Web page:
A Wake-up Call for the Humanities
Robert B. Townsend, February 2007
From the News column of the February 2007 Perspectives
Even though some of the specifics differ for history, the report on scholarship for tenure and promotion from a task force set up by the Modern Language Association offers a wake-up call about the health of the humanities in higher education (the text of the report is available at www.mla.org/tenure_promotion). For those who look to academia for employment, the picture they paint is fairly grim. Only a fraction of the PhDs in fields of English and foreign languages (barely a third) will make it to tenure. And the PhDs that do make it on to the tenure track are subject to an ever-escalating set of expectations, and an increasingly fragile apparatus for satisfying those demands.
One of the most striking aspects of the report is the assessment of the odds of making it from a PhD to tenure. It seems to add up to a one-in-three chance of making it through. It is important to note, however, that the main point of the MLA report is not to assess issues of supply and demand in academia, or to question training that focuses on monographs, which may bear little relation to most PhDs' future careers (though they do encourage a substantial rethinking of "the entire graduate curriculum for students confronting a particular conjuncture of intellectual, academic, technological, and economic circumstances today").
The MLA report focuses on the lives of those who make it onto the tenure track, and the barriers and hurdles they face along that career path. Here again the report offers some rather troubling findings. At a time when university presses are under increasing pressure to produce cookbooks and local interest publications instead of monographs, the monograph requirement for tenure is expanding. And it is expanding not just among those institutions devoted to research, but also at colleges nominally devoted teaching, such as liberal arts colleges.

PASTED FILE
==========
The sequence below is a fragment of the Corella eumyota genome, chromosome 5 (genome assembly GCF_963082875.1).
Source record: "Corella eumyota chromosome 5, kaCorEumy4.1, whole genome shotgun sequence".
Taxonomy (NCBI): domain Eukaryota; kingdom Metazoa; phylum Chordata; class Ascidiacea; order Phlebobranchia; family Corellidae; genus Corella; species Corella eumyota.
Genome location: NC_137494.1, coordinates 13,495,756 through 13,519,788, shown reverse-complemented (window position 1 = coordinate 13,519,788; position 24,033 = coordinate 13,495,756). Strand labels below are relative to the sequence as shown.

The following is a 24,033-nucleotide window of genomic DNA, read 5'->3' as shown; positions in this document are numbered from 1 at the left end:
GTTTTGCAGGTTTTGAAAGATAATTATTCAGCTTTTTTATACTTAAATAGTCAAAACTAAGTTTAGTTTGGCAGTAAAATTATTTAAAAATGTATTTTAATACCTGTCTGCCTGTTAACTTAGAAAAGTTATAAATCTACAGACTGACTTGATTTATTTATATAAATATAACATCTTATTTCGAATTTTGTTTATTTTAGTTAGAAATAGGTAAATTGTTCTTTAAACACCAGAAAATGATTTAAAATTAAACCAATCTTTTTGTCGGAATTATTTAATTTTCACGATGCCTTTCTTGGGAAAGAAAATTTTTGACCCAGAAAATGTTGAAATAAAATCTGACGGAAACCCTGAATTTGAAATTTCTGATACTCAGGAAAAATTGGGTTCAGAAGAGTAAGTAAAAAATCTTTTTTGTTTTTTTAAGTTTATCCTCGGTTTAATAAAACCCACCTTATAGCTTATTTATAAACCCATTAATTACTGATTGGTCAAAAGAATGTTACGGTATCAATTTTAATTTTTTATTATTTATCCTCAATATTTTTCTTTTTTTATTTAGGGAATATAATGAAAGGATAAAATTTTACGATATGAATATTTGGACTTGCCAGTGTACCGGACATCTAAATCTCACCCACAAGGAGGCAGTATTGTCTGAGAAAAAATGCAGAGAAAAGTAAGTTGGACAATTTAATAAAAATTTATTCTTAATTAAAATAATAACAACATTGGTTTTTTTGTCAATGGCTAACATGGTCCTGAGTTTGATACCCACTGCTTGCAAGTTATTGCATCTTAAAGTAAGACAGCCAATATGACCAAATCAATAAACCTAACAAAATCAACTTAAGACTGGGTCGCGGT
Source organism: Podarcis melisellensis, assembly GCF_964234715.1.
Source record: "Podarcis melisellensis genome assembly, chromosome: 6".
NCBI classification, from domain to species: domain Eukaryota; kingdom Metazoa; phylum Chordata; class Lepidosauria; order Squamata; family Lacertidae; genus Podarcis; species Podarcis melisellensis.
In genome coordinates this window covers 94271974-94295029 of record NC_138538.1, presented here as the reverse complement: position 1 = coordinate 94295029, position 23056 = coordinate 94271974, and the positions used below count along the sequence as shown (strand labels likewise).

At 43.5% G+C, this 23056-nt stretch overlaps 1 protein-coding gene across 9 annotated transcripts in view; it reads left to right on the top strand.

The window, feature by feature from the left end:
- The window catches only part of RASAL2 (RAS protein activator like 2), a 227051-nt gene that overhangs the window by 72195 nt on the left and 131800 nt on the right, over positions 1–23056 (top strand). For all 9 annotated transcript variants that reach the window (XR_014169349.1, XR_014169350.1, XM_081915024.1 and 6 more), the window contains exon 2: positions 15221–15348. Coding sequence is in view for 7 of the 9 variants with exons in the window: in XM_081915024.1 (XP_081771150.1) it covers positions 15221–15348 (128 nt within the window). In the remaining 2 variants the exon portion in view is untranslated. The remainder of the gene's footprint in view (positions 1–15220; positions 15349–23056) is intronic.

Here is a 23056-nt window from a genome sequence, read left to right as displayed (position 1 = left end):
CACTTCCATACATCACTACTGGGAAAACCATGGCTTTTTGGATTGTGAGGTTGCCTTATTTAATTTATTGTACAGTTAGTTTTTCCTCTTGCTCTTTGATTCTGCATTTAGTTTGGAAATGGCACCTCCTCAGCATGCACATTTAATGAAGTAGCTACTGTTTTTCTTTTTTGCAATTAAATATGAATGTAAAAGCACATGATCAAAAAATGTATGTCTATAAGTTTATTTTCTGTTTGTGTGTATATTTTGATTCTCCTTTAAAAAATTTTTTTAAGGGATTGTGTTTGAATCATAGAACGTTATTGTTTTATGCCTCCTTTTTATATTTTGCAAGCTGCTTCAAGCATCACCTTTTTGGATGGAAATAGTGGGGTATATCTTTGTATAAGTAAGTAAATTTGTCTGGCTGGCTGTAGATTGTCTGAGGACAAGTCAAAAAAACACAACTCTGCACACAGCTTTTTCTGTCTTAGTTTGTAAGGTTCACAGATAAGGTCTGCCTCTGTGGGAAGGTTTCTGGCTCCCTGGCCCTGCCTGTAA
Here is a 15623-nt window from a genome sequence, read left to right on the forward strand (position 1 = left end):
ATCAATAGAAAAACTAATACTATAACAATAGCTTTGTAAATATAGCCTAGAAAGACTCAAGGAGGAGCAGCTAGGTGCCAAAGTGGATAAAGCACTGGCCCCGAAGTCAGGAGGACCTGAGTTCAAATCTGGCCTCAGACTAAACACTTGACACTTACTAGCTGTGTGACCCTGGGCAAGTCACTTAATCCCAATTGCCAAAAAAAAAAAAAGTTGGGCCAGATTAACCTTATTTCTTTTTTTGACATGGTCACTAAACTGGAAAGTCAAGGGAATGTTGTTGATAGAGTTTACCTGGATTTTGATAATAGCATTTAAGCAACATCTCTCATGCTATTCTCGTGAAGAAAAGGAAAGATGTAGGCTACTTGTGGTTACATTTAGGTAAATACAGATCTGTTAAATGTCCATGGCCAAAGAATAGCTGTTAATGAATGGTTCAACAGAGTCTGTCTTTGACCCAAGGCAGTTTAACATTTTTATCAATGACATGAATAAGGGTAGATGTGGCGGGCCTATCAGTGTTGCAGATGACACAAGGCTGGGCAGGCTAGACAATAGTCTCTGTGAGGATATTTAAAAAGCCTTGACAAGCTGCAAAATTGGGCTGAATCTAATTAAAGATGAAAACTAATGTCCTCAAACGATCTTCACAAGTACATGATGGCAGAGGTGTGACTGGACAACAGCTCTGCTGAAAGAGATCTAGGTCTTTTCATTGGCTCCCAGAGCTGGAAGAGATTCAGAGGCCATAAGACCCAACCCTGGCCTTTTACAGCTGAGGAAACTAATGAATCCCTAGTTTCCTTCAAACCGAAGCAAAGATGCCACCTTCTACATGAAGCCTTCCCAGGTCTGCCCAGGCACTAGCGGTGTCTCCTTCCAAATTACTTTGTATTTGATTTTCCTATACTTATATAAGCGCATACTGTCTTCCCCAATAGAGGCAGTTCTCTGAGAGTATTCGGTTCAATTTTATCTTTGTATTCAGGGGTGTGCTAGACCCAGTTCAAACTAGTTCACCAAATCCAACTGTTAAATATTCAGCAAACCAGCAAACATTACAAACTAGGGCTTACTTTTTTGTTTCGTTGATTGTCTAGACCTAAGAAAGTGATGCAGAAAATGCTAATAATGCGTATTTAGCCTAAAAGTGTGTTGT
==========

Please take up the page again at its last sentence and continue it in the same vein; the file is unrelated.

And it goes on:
We can identify a similar trend in AHA surveys of history departments. In a survey of history departments in 1979, department chairs reported that teaching was twice as important as scholarship in the determination of promotions and salaries at their institutions. In a survey on tenure practices I conducted three years ago, those expectations were approaching parity. Even though the opportunities for publication seem much better in history than in the languages and literature fields, the pressures on the university presses to behave like trade publishers point to a precarious situation for our field as well.
The MLA report offers a number of suggestions for fixes to this situation, but none of them are easy and none of them come without certain risks and costs. The proposal that seems to be receiving the most attention is the recommendation for increased reliance on new media forms of scholarship. The authors of the report seem a bit pessimistic about this possibility, but I think that is contradicted by the results of the Gutenberg-e program. We have found that departments are receptive to digital scholarship so long as it is properly vetted. The departments seem flexible as events and opportunities require. The impediment lies in creating those opportunities, or more precisely, in finding the funds to pay for such opportunities. Alongside issues of funding, I think we also need a more nuanced understanding of the range of forms new media scholarship can take.
The other important recommendation is the encouragement to institutions to do what they do best, and to align their tenure expectations accordingly. It does seem fairly absurd that someone at a liberal arts college, with a 4-4 teaching load, might have to produce a monograph to receive tenure.
This report clearly deserves further attention from all humanities scholars concerned about the future of academia.